Wednesday, March 08, 2006

Where to Buy Pinewood Derby Car Kits

Okay, I feel terrible for those of you who are desperately trying to figure out where to buy a pinewood derby car kit, so are using internet search engines and coming to my blog.

Here is the answer:
You can buy the official Boy Scouts of America Pinewood Derby Kit at your local Council Scout shop. There are also some private stores, such as some sports equipment stores, who sell a limited amount of official BSA merchandise such as uniforms and Scout handbooks. Those places sometimes have pinewood derby car kits. Think about where you bought your uniform that is the same place that will sell the pinewood derby kit.

My heart goes out to you if you are one of the families who were given a kit by their Pack, and in the process of making the car, made some mistake and you desperately need another car.

The kits sell for about $3.50 so this is not a big expense.

Local craft stores such as franchises like A.C. Moore and Michael's also sometimes sell little car kits which are NOT approved for use at the Pinewood Derby race. I mention this so that you DON'T buy those kits. Those also sell for $9-11. Most if not all Packs require that the base kit is the official BSA kit. I also wanted to mention it because they sometimes sell cool stickers and other little decorations that you CAN use to decorate your car with (so long as you don't use them in a way that violates your Pack's rules such as for height, width, length of the car).

Some independent hobby shops also sell weights and other decorations for pinewood derby cars. Ask your Cub Scout Leader or your Cubmaster what local shops sell these supplies.

You will also need to buy weights and those can be purchased at hobby shops or craft shops. Note that some weights are zinc and they are not as heavy as lead weights. So save work and drilling, you would be better off using lead weights.

It actually makes sense for convenience sake, in my opinion, to buy an extra kit before you need it.

Some shops sell out before the busy Pinewood Derby season. Therefore you'd be better off purchasing one or more at the beginning of the year such as when you buy your Scout's uniform.

We have also had to buy extra kits for our too-young for Cub Scouting sibling so he could make one as well. Some Packs allow parents to race also so you'd need to buy the kit for the parent also. My husband and son have also ruined some of the cars while they were making them so they had to run out and get a new kit at the last minute.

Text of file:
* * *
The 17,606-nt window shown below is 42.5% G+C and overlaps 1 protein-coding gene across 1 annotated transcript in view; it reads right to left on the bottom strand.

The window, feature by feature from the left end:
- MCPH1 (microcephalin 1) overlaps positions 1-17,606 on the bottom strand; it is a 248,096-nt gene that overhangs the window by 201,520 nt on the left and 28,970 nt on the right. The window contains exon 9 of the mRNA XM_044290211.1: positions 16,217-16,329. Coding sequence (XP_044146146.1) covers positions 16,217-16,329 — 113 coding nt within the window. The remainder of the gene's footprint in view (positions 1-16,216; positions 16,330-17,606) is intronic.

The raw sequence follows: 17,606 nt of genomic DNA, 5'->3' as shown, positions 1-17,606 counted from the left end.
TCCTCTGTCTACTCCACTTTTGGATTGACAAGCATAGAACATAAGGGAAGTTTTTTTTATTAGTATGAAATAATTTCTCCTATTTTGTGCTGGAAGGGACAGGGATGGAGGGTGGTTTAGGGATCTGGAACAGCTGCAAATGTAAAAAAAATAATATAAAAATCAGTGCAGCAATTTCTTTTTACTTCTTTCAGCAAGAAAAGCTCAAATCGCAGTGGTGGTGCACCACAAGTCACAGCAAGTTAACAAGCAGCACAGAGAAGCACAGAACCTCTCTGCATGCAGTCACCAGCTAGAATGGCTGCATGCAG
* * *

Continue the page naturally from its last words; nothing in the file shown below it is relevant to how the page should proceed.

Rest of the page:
If you are in Connecticut, the Yankee Council in Milford has a large official BSA Shop. Here is their website. They are open six days a week. I am sure you can also order the kit online from the official BSA Scout Shop but I am guessing your shipping fee will be equal or greater than the cost of one kit.

Lastly, you will need paint as decoration. You can use the cheap acrylic craft paint which sells for under $1 at large craft stores such as A.C. Moore. You can buy a glossy product to put on as a top coat. You can also opt for the much more expensive and more toxic enamel paints which also happen to be messy to clean up. If you choose the enamel paint, it often must dry overnight, so plan for that longer drying time. Acrylic craft paint dries in a couple hours (or less).

I have my children write their name on the bottom of the car with a permanent marker, and date it. This is nice to have in their own handwriting so in the future you can remember whose it is and what year they made it.

Have fun!

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3 comments:

Bevan said...

Thank you for taking to the time to write this wheneve ryou did. It is going ot help me today.

Michelle said...

http://www.scouting.org/scoutsource/councils/all.aspx
This might help some people who don't know where to find their local council Scout shop.
P.S. Thanks for your post, helped me find what I was looking for.

majcpw said...

I enjoyed your blog but wanted to add a word of caution about using lead for weights, as you recommended. It is toxic and there are many restrictions when using it, including washing hands after handling or wearing rubber gloves, avoiding sanding or sawing, and avoid using in food preparation areas.